Among eye disorders, dry eye disease is one of the most common. It affects 30 million Americans. It’s also one of the most uncomfortable. With it, your eyes feel dry and may itch, sting and/or burn. There’s also a feeling you’ve got something foreign in your eye. And even though it’s called dry eye, your eyes may tear a lot, too.
Dry eye disease is generally divided into two types. One is the aqueous deficient type, which means you’re not producing enough tears. The other is the evaporative type, which means your tears aren’t staying on your eyeball long enough to maintain a good protective layer on your eye’s surface.
The majority of people who have the evaporative type of dry eye disease, the more common of the two types, have a condition called Meibomian gland dysfunction, or MGD. The Meibomian glands make the oil component of tears. Oil is necessary so that your tears maintain that protective layer and leave your eyes with a good tear film.
Meibomian glands are located in the eyelids. There are about 25 to 40 glands in your upper eyelid and 20 to 30 in your lower. MGD is generally from a blockage of some of these glands with debris. This prevents the glands from secreting their oils effectively.
Traditionally, treatment for MGD included warm compresses over the eyelids to loosen any clogs in the glands. This was usually combined with manual massage of the glands to dislodge the debris blocking them.
These methods have had limited results for several reasons, one of the main being patients simply don’t do it. The treatment routine can be difficult to keep up with, so patients often don’t comply with it.
Another reason for failure may be that the heat from the warm compresses is insulated from the glands by the skin of the outer eyelid, so there’s not enough heat by the time it gets to the glands to make a difference. Also, patients often don’t have the know-how or dexterity to apply enough pressure while massaging the eyelids to be effective.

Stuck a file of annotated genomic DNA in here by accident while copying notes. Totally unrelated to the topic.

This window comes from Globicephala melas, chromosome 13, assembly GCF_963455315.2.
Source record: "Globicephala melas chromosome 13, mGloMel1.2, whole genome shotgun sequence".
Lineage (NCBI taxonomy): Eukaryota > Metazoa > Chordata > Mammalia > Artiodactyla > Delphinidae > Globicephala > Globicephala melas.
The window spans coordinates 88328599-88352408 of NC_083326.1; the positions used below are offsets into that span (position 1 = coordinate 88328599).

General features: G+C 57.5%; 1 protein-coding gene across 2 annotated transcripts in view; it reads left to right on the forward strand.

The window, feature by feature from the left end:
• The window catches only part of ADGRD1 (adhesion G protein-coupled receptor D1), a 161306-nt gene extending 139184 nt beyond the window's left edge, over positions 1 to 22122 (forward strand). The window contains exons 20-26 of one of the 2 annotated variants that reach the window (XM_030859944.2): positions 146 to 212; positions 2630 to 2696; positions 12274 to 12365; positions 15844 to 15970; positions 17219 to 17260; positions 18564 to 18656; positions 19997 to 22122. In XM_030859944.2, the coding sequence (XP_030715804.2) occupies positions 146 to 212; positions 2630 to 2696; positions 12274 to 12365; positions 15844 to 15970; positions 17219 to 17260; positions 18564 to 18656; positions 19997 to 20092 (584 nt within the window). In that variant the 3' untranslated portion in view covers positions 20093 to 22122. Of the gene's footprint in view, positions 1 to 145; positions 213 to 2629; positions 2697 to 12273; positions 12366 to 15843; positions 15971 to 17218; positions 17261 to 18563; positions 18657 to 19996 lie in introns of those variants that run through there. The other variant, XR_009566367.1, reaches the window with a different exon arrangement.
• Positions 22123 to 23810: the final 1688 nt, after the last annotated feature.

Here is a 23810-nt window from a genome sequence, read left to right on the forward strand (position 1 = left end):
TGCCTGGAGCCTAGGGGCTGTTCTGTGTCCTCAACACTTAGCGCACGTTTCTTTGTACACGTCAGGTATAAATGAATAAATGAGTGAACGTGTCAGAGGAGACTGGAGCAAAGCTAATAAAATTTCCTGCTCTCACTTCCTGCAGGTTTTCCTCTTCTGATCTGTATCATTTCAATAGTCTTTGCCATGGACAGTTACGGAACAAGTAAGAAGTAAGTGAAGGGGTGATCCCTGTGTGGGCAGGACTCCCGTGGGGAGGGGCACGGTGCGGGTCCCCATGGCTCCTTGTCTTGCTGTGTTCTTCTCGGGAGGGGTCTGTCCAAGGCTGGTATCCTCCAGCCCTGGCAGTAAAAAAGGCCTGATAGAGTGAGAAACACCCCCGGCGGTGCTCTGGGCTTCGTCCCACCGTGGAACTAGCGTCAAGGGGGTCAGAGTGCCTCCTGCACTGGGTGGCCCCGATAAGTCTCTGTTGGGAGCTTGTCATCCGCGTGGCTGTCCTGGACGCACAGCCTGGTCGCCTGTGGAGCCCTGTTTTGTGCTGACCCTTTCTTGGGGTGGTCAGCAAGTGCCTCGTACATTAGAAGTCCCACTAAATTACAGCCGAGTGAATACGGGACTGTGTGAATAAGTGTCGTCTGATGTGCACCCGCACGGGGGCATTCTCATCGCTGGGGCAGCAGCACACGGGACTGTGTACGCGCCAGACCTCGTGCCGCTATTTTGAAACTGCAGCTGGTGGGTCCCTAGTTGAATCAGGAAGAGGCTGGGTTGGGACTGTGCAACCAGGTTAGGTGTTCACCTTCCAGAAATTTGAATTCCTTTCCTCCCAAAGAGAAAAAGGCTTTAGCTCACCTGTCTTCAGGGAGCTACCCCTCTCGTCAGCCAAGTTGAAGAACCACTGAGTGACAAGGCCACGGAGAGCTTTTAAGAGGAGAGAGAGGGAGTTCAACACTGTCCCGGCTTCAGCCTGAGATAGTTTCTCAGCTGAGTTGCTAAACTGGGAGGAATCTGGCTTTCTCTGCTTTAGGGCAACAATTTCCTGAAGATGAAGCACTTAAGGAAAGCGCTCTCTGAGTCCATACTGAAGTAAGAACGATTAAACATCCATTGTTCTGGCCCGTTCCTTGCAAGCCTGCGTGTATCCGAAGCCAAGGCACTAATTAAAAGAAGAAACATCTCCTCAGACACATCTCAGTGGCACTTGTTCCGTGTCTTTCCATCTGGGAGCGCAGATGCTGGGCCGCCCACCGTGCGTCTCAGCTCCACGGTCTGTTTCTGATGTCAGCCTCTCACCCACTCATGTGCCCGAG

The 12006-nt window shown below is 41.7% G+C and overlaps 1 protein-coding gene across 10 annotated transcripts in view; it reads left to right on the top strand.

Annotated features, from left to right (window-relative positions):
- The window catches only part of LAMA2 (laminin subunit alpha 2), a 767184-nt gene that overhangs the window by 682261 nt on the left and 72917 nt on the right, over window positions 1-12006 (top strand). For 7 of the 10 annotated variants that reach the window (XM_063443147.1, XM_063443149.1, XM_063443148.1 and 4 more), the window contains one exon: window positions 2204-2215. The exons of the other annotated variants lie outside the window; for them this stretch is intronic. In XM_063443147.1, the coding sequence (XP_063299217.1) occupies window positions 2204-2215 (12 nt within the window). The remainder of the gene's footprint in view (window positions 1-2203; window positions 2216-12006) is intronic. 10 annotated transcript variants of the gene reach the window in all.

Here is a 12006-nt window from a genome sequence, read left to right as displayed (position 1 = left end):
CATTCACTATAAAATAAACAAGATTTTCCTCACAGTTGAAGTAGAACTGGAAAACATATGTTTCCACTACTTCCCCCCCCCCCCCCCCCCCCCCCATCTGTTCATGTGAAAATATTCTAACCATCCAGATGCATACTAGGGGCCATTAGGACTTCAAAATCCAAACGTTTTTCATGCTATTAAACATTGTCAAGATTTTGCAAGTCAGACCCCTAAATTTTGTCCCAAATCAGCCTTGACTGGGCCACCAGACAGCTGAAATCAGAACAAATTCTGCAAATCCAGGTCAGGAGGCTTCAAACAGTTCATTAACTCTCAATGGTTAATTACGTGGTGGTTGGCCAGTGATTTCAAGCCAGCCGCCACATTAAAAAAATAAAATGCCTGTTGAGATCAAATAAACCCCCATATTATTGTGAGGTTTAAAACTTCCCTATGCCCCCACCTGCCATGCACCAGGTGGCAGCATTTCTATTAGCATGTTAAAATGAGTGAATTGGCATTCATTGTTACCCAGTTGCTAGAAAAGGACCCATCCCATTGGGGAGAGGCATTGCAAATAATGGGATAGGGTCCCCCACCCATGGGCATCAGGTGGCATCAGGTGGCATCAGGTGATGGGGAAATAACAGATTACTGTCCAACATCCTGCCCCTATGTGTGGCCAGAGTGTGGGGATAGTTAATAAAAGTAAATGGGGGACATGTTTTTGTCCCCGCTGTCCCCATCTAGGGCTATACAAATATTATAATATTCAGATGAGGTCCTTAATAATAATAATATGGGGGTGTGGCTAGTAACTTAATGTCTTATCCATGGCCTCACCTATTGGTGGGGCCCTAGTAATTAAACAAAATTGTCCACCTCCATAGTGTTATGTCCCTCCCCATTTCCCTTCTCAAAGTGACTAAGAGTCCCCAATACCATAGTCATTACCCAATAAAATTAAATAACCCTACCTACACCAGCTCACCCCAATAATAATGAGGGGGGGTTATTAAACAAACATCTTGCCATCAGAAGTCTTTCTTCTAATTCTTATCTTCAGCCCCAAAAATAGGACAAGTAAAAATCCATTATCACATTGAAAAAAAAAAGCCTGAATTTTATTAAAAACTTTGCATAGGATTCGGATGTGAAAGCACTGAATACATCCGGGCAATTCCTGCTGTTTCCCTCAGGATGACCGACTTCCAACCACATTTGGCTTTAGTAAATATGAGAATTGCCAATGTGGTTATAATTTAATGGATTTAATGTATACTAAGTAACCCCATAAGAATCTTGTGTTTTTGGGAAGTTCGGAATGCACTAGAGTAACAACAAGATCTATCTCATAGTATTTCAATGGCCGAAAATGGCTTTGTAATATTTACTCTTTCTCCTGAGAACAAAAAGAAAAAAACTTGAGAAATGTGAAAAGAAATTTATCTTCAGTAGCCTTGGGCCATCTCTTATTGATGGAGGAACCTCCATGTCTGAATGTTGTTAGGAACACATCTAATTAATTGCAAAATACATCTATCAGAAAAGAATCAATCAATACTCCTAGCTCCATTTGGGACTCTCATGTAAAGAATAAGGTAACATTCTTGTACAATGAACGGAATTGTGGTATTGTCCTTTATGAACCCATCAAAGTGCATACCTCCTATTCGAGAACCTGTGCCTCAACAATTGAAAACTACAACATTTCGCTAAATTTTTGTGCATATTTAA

Another option to treat MGD was the physical expression of the Meibomian glands by a trained ophthalmologist. Unfortunately, this could be a painful experience for patients due to the heavy pressure on the eye necessary to accomplish the goal.
Then along comes the LipiFlow Thermal Pulsation System, which signals a breakthrough in the treatment of MGD and, in turn, dry eye disease. LipiFlow is designed to address the limitations of traditional treatments.
LipiFlow combines the controlled application of therapeutic heat with a gentle, pulsating massage from a hand-held device. The two functions of the device work to liquefy then remove clogging debris from the glands, enabling them to function efficiently.
The LipiFlow device has two components. The first is a small eyepiece that resembles a large contact lens. The eyepiece slides beneath your eyelid and over the round portion of your eye. It delivers heat outward to the eyelids. It also protects the eye itself from the heat.
The second piece of the device sits outside your eye on the eyelid. It provides the pulsating massage of the glands that gently squeezes them to open up the blockages and express the oils. While not considered especially painful, the LipiFlow procedure is generally performed using drops to anesthetize your eyes and make you more comfortable.
LipiFlow has proven effective at treating MGD and dry eye. Clinical studies show it provides better results than traditional methods alone. In one study, patients receiving LipiFlow had a statistically significant improvement in objective measurements of Meibomian gland function and dry eye symptoms, while warm compresses did not.
In another study, the treatment increased the amount of time people with contact lenses, who are prone to getting dry eye, could wear their lenses by four hours. As a contact lens wearer, I can attest that that, too, is significant.
One of the physicians I work with offers LipiFlow at his practice, and he’s noted excellent results with his patients first hand. In his experience, 80 to 90 percent of his patients had significant improvement in their dry eye symptoms after adding LipiFlow to their existing treatment regimen. That’s pretty impressive.
LipiFlow is performed in your ophthalmologist’s office, and you can drive and do your regular activities immediately after. In some cases, patients notice some improvement in their symptoms right away. Most will begin to see a difference after three weeks, and the full benefit of the LipiFlow is usually seen by six weeks post-procedure.
There’re already 30 million Americans with dry eye disease, and that numbers is just going to get larger, mostly because we can’t put down our laptops and phones. When you use digital devices, you don’t blink as often as when you’re not in front of a screen, and that can lead to dry eye.
At least now you know there’s an effective treatment for dry eye disease if you should need it. But give your eyes a break once in a while and blink!